IVP - Strangely Dim - Saddle Up Yer Donkey

October 16, 2008

Saddle Up Yer Donkey

How long does it take a donkey to carry a woman twenty miles? I have no idea, but that's what the donkey in today's Donkey Tale does. (Feel free to let us know if you figure out the answer.)

In one of last week's Donkey Tales we looked at Isaac (a.k.a. Miracle Child) and why Abraham (a.k.a. Loving Father of Miracle Child) almost had to kill him. The possibility of Abraham's really having to sacrifice the son he loved so deeply, as well as his faith in God's sovereignty before knowing how things would end, were both hard for me to imagine.

In the days of Elisha, in a place called Shunem, another Miracle Child actually does die. This son is not even named in Scripture, but his birth occurs in similar circumstances to Isaac's. The child's mother and father, apparently wealthy, provide Elisha with a place to stay whenever he needs it. In return for their kindness, he promises the childless woman and her old husband a child within the year. Like Sarah, this woman is skeptical--but also like Sarah, she holds a son in her arms a year later.

We don't know how much time passes (2 Kings 4:18 simply says "the child grew"), but one day the boy complains to his father that his head hurts. By noon, verse 20 tells us, he's dead.

Once again, Scripture doesn't give us much insight into the woman's thoughts or emotional reaction. But it seems safe to say she loved her son every bit as much as Abraham loved Isaac, and I would imagine that his death--a death that occurred in her arms--caused the deepest pain she'd experienced so far in her life.

Which is why what she does next is so challenging to me. After laying her son on Elisha's bed, she immediately goes outside and asks her husband to send a servant and a donkey to her so that she can go see Elisha, the "man of God." He seems confused but obliges her request. So "she saddled the donkey and said to her servant, 'Lead on; don't slow down for me unless I tell you'" (v. 24).

They find Elisha about fifteen or twenty miles away, at Mount Carmel. She falls at his feet when she reaches him, and, through Elisha's statement to his servant in verse 27, we get our first glimpse of her emotional state: "bitter distress." Upon seeing her grief, Elisha sends his servant ahead of them--telling him to tuck his cloak in his belt and run--to try to revive the boy, but the servant's efforts are unsuccessful. So when Elisha reaches the house, "there was the boy lying dead on his couch. He went in, shut the door on the two of them and prayed to the LORD." Elisha then climbs onto the couch and lies on top of the boy. The boy's body starts to get warm. So, after walking around the room, Elisha lies on top of him again. And then, as if waking from a nap, the boy sneezes and opens his eyes: miraculous birth number two.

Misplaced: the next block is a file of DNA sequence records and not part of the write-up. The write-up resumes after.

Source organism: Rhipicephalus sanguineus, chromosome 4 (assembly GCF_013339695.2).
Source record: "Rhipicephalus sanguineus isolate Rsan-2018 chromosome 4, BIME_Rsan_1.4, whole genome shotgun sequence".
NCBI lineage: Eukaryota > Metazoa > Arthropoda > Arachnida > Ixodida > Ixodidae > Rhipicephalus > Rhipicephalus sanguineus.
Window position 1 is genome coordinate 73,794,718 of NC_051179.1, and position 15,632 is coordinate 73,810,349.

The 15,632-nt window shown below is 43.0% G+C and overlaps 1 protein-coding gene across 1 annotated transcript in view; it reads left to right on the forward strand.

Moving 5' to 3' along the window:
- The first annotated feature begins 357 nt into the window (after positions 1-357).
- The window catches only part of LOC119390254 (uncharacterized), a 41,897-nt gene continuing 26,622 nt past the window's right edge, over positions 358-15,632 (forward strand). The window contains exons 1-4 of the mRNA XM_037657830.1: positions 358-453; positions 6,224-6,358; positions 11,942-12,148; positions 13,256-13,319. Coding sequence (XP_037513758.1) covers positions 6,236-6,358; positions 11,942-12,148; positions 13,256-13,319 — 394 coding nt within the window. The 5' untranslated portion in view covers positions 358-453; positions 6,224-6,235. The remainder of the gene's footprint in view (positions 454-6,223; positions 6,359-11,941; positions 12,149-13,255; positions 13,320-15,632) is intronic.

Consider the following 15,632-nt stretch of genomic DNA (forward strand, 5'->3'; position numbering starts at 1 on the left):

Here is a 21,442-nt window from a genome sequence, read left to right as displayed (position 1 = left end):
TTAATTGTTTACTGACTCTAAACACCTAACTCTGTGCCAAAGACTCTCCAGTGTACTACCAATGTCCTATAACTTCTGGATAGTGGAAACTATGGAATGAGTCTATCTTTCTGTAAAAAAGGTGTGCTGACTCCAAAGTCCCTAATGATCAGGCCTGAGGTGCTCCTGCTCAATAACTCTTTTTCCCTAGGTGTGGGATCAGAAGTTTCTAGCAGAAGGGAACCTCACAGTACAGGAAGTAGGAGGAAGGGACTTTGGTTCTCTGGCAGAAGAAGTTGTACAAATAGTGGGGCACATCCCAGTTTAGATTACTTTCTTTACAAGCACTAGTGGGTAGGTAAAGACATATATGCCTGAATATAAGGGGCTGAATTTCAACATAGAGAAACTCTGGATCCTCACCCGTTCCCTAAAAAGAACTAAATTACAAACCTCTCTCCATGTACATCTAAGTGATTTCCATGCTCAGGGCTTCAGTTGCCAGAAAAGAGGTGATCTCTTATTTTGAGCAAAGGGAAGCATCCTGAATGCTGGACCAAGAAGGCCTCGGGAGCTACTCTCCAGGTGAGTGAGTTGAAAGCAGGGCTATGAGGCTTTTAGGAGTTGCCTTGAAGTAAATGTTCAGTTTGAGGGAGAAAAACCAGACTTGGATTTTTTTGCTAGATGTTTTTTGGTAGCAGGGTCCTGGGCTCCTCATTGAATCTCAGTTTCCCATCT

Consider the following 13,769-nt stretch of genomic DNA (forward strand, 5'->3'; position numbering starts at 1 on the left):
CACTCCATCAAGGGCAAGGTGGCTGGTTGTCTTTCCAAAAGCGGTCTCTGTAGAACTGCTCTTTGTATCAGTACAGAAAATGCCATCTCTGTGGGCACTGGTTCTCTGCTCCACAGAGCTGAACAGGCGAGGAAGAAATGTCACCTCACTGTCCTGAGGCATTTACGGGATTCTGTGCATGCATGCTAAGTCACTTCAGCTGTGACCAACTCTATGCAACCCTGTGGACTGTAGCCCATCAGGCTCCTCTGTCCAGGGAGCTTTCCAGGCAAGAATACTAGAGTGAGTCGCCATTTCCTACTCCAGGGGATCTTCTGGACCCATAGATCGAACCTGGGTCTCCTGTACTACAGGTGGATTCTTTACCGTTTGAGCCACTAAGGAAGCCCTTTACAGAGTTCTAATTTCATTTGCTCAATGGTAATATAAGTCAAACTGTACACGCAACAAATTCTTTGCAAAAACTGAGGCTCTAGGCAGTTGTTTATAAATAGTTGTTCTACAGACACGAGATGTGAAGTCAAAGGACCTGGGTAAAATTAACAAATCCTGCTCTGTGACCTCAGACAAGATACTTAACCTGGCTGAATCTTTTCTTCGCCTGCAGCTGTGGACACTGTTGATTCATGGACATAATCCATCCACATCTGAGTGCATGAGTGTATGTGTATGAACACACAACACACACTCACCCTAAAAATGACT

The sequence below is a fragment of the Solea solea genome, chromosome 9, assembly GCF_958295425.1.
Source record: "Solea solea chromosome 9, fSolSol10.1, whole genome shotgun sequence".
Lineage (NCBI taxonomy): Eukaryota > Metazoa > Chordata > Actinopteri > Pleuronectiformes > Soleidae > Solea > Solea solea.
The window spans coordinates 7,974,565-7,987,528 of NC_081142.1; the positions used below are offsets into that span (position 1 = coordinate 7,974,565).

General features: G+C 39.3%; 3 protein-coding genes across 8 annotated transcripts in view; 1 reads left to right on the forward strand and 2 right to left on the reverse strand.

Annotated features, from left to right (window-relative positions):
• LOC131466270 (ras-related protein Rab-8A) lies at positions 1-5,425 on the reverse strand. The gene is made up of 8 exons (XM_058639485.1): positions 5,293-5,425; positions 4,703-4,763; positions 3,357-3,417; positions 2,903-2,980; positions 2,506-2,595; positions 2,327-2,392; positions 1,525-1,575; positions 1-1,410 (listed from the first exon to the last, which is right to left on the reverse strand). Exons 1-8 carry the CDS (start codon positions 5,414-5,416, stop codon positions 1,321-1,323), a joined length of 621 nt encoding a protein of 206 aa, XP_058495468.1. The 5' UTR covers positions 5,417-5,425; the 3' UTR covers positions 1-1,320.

Here's what gets me: In the deepest grief she's ever known, the Shunammite woman--again, an apparently wealthy woman who most likely has any material item she needs right at her fingertips--saddles her donkey and gets to the man of God as fast as she can. He performed a miracle for her once; he must be able to do it again.

Her faith, like Abraham's, is much stronger than mine. In times of pain and grief, immediately turning to God is not always my first response. In those moments, I don't usually recall all that he's done for me--which includes physically healing me when I was in high school and woke up too feverish and nauseous to play in a regional tennis match. And, when I do recall his gifts, his miracles, in my life, I'm too timid to ask him boldly for another gift or miracle, assuming I've already received my allotted amount from him.

But the fact is, he wants me to come to him as quickly and boldly as the Shunammite woman went to Elisha. And the truth is, he's as eager to help as Elisha was--and his power that caused this boy's birth and resurrection is as strong and active today as it was then.

So, Strangely Dim friends, in your grief, in your pain, in your confusion--get on your donkey and go to him. Which is to say, cry out to him. He already beside you, eagerly waiting for you to call on him, ready to respond in wisdom and power to bring you back to life.
Posted by Lisa Rieck at October 16, 2008 12:48 PM Bookmark and Share

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Behind the Strangeness

Lisa Rieck is a reader and writer who likes to discuss good ideas over hot drinks and gets inspired by the sky. She takes in all kinds of good ideas as a proofreader for InterVarsity Press.

Rebecca Larson is a writer/designer/creative type who has infiltrated IVP's web department, where she writes and edits online content. She enjoys a good pun and loves the smell of freshly printed books.

David A. Zimmerman is an editor for Likewise Books and a columnist for Burnside Writers Collective. He's written three books, most recently The Parable of the Unexpected Guest. Follow him on Twitter at twitter.com/unexpguest. Find his personal blog at loud-time.com.

Suanne Camfield is a publicist for InterVarsity Press and a freelance writer. She floats ungracefully between work, parenting and writing, and (much to her dismay) finds it impossible to read on a treadmill. She is a member of the Redbud Writers Guild and blogs at The Rough Cut.

Likewise Books from InterVarsity Press explore a thoughtful, active faith lived out in real time in the midst of an emerging culture.

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